Long-term study shows effects of short-term extreme events
Model calculations predict an increase in extreme events such as heat waves as a result of climate change. With a long-term experiment in the Kiel Outdoor Benthocosm (KOB) experimental facility, scientists from the GEOMAR Helmholtz Center for Ocean Research Kiel have found clear indications that even events of a few days or weeks in length can change coastal ecosystems in the long run.
When talking about climate change, the discussion tends to focus on rising global average temperatures. But the changes in the climate system have other effects. Computer models predict that even extreme short-term events such as heavy precipitation or heat waves will become more frequent in the future. GEOMAR researchers, together with colleagues from Portugal and Bermuda, spent several months exploring whether short-term heat waves can have a lasting impact on coastal ecosystems.
"Our findings actually suggest that even relatively short-term events have the potential to shift the existing balance between species of a habitat," says Dr. Christian Pansch from GEOMAR, first author of the study, recently published in the international journal Global Change Biology.
For the experiment, the team was able to draw on the technology of the Kiel Benthokosmen experimental facility. It consists of a total of twelve test chambers, which are installed on a pontoon directly on the shores of the Kiel Fjord. In each of these chambers the researchers held a community of seagrass, bladderwrack and their associated animals such as snails, crabs and mussels, for almost four months. "These are typical types of shallow water areas in the Baltic Sea," explains Dr. Pansch.
The special thing about the KOBs is that the researchers can precisely control various environmental parameters in the individual test tanks, including the water temperature, the salinity, the pH or the oxygen content. "The water of the basins comes directly from the Kiel Fjord and thus allows an almost natural environment in the experimental pools", Dr. Pansch.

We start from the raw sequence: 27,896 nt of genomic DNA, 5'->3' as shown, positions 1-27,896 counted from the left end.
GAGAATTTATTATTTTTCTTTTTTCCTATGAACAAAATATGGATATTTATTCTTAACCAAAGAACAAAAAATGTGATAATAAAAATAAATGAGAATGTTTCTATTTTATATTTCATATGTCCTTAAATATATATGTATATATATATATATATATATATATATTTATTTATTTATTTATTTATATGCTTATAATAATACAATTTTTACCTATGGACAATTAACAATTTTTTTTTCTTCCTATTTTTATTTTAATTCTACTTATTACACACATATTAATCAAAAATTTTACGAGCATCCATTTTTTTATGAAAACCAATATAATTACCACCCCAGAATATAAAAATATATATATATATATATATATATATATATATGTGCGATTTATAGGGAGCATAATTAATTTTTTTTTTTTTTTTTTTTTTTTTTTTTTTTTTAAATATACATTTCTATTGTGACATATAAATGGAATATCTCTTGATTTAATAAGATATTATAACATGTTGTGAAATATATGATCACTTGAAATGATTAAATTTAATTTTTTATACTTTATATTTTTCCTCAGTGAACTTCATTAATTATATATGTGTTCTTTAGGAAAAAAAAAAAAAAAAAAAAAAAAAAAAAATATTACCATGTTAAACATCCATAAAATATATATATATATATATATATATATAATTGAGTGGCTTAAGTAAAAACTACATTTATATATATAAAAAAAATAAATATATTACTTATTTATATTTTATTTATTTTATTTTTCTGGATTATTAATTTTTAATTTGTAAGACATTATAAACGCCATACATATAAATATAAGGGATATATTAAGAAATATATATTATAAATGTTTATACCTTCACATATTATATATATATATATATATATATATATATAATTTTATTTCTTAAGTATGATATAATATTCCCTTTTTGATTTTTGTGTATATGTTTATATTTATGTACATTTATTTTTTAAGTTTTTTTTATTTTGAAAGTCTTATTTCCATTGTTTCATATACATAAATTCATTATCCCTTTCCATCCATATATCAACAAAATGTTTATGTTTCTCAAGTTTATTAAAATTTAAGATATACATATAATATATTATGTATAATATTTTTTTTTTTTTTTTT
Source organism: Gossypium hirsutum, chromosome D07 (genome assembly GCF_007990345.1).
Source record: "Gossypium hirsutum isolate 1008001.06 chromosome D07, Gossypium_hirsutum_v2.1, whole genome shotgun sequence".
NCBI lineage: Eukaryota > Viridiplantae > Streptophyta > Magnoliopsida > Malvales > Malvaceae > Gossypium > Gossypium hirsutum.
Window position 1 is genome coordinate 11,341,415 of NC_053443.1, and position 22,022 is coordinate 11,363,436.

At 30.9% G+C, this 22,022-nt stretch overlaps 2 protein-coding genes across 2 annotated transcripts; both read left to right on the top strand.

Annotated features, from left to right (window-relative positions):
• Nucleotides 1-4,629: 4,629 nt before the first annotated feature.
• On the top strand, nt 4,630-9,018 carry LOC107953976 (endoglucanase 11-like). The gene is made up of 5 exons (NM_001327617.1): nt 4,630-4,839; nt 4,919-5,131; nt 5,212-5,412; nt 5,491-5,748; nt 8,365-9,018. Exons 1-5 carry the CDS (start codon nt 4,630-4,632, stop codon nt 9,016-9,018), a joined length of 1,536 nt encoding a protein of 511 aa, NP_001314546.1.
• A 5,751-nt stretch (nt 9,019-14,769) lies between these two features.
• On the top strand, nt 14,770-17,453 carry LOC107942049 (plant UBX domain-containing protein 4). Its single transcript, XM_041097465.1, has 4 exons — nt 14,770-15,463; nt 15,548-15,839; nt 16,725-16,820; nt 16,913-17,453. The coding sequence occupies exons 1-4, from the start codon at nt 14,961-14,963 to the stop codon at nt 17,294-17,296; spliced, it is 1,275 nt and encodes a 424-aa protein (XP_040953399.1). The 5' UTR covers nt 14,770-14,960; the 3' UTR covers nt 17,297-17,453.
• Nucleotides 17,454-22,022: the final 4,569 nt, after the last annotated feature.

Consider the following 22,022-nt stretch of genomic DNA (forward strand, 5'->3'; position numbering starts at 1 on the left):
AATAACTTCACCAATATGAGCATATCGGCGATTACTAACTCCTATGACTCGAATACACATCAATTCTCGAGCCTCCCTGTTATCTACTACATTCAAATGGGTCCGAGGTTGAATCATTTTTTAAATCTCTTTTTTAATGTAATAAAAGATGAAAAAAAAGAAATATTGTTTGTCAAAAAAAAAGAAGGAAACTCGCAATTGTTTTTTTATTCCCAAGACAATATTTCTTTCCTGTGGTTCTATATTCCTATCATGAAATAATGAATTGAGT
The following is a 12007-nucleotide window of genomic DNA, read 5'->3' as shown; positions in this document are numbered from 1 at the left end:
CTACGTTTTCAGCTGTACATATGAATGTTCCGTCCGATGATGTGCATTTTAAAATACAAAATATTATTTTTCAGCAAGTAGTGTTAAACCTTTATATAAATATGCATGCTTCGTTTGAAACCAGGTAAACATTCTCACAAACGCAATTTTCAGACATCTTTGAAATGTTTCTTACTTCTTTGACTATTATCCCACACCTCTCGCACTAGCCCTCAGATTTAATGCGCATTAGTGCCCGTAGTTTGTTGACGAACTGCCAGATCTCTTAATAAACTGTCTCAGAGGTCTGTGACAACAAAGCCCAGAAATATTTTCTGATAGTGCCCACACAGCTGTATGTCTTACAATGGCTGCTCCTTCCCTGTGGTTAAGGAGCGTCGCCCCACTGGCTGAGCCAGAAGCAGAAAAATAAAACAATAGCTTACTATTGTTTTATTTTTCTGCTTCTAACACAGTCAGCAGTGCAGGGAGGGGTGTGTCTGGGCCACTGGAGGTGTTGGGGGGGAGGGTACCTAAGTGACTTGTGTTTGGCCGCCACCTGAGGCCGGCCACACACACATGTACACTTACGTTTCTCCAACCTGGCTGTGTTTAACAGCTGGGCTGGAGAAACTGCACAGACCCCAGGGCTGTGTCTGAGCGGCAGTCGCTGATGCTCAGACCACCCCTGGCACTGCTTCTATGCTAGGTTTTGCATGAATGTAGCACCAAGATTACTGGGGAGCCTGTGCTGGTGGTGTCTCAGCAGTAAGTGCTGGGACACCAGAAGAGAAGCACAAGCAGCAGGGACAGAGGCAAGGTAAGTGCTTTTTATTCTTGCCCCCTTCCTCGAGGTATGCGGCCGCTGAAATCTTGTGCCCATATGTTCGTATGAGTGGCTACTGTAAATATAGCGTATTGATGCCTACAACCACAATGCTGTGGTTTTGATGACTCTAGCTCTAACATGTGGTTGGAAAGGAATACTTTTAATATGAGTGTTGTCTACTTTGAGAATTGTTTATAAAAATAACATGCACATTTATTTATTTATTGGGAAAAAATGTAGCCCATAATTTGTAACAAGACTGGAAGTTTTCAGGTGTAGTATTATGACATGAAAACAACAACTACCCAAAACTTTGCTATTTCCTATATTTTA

In the course of the study, the researchers simulated the temperatures of the year 2009 in the test chambers. "This was a year without major extreme events with an almost ideal temperature curve. That's why this year was a good basis for our experiment," explains Dr. Pansch.
Building on this, there were a total of three scenarios: Four pools simply went through the temperature development of the ideal year 2009. In four other pools, the technique of benthos caused a summer heat wave in August. In the last four basins, the species community experienced two weaker heat waves in June and July, before reaching summer maximum temperatures in August.
About half of the species in the tanks showed clear reactions to extreme temperatures. "But the reactions were very different. In some species, the negative effects of the three heat waves added up, while other species were better able to cope with the summer heat after the two spring warming events. Other species in general benefited from the short-term high temperatures," summarized Dr. Pansch.
So, as the frequency and intensity of heat waves increase in the future, there will be winners and losers in coastal ecosystems. The current structure of the species is expected to shift. However, not all the factors that can play a role in this regard have been examined in detail yet.